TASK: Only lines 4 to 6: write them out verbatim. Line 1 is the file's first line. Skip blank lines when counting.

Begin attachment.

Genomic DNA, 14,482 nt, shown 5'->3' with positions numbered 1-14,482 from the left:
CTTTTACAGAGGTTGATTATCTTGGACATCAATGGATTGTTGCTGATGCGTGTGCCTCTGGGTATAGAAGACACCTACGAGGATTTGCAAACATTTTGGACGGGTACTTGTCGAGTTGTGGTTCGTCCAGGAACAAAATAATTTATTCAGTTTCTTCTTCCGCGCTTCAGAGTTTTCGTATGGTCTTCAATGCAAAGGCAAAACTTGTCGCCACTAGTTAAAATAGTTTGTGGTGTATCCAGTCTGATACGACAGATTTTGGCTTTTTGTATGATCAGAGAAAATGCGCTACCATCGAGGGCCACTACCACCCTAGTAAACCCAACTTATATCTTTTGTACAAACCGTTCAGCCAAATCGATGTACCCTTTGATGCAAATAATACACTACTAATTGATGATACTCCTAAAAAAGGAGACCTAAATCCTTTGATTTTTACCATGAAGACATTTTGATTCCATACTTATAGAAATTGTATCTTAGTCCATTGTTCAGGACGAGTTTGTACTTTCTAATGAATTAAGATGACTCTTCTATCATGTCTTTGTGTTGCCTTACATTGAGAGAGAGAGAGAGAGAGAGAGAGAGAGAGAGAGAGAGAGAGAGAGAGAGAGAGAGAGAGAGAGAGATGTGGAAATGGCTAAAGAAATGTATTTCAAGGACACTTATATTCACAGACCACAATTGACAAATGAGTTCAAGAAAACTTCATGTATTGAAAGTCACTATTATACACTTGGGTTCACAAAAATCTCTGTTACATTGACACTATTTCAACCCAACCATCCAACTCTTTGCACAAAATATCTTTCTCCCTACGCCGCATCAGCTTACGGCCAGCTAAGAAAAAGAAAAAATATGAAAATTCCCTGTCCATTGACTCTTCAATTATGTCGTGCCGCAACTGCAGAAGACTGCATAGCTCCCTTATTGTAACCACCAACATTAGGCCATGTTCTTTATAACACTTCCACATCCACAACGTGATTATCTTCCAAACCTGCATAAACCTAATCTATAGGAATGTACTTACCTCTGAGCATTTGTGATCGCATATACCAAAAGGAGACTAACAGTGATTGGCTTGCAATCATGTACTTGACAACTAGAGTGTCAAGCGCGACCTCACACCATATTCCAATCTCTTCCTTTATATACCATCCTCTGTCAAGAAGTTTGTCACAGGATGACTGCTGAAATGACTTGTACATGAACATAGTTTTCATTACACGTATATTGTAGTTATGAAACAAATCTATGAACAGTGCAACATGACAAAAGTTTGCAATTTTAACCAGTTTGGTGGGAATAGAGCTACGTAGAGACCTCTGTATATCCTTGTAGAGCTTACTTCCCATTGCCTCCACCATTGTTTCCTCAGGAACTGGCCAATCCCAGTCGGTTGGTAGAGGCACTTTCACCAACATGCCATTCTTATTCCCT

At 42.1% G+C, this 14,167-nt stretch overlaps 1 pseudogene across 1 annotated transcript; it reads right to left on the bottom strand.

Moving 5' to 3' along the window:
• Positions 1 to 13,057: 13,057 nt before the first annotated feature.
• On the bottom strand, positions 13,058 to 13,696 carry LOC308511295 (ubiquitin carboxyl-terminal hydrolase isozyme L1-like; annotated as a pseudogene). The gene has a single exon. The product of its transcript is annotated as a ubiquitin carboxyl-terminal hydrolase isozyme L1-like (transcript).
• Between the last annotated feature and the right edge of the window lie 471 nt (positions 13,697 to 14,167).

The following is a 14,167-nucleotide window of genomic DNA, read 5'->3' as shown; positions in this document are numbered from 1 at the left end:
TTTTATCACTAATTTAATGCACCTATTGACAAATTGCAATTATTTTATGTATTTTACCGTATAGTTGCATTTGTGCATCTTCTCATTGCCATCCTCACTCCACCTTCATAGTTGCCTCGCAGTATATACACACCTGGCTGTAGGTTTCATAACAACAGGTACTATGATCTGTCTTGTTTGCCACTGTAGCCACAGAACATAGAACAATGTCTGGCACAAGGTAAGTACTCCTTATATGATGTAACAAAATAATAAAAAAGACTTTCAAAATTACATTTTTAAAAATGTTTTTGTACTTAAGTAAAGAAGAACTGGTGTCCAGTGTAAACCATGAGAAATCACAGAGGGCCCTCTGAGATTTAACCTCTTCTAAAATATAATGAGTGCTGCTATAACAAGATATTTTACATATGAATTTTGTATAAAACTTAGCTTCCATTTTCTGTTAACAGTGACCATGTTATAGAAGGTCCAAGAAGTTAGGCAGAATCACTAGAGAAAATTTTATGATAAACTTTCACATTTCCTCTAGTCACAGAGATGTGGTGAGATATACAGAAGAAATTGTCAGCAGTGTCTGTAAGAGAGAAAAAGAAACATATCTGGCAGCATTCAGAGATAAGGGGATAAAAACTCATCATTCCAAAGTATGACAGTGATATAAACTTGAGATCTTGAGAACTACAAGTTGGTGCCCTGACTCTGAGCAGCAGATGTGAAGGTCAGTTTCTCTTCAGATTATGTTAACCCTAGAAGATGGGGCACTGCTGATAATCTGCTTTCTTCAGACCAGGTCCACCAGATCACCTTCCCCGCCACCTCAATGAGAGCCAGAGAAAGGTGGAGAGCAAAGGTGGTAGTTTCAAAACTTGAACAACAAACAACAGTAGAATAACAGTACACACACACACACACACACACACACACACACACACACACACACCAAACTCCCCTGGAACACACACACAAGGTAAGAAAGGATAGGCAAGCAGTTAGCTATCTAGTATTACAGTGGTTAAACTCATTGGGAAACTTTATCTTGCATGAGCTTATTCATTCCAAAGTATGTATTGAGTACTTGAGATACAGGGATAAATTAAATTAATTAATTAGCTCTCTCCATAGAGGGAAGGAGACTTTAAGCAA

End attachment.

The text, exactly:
Moving 5' to 3' along the window:
• Positions 1 to 13,057: 13,057 nt before the first annotated feature.
• On the bottom strand, positions 13,058 to 13,696 carry LOC308511295 (ubiquitin carboxyl-terminal hydrolase isozyme L1-like; annotated as a pseudogene). The gene has a single exon. The product of its transcript is annotated as a ubiquitin carboxyl-terminal hydrolase isozyme L1-like (transcript).